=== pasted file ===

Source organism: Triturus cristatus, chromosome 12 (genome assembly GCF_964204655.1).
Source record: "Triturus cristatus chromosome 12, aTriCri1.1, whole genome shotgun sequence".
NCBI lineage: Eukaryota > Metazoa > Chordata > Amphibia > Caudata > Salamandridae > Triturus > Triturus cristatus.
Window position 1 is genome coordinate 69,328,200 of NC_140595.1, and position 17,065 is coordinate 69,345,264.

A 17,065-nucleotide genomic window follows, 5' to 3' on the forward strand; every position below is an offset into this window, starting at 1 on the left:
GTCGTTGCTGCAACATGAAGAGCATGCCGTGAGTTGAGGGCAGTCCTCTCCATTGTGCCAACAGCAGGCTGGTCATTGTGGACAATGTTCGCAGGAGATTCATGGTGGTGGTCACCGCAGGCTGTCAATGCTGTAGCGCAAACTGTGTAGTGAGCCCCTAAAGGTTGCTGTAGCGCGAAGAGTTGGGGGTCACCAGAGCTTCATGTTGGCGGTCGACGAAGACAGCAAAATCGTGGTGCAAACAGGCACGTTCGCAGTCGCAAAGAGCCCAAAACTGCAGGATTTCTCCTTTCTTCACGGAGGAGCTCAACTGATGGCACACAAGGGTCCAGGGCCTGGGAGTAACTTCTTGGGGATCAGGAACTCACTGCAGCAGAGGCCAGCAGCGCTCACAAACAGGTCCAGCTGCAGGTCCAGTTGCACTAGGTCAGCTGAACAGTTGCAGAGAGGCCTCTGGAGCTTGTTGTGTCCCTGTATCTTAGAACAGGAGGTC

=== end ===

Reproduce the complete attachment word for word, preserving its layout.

Source organism: Triturus cristatus, chromosome 12 (genome assembly GCF_964204655.1).
Source record: "Triturus cristatus chromosome 12, aTriCri1.1, whole genome shotgun sequence".
NCBI lineage: Eukaryota > Metazoa > Chordata > Amphibia > Caudata > Salamandridae > Triturus > Triturus cristatus.
Window position 1 is genome coordinate 69,328,200 of NC_140595.1, and position 17,065 is coordinate 69,345,264.

A 17,065-nucleotide genomic window follows, 5' to 3' on the forward strand; every position below is an offset into this window, starting at 1 on the left:
GTCGTTGCTGCAACATGAAGAGCATGCCGTGAGTTGAGGGCAGTCCTCTCCATTGTGCCAACAGCAGGCTGGTCATTGTGGACAATGTTCGCAGGAGATTCATGGTGGTGGTCACCGCAGGCTGTCAATGCTGTAGCGCAAACTGTGTAGTGAGCCCCTAAAGGTTGCTGTAGCGCGAAGAGTTGGGGGTCACCAGAGCTTCATGTTGGCGGTCGACGAAGACAGCAAAATCGTGGTGCAAACAGGCACGTTCGCAGTCGCAAAGAGCCCAAAACTGCAGGATTTCTCCTTTCTTCACGGAGGAGCTCAACTGATGGCACACAAGGGTCCAGGGCCTGGGAGTAACTTCTTGGGGATCAGGAACTCACTGCAGCAGAGGCCAGCAGCGCTCACAAACAGGTCCAGCTGCAGGTCCAGTTGCACTAGGTCAGCTGAACAGTTGCAGAGAGGCCTCTGGAGCTTGTTGTGTCCCTGTATCTTAGAACAGGAGGTC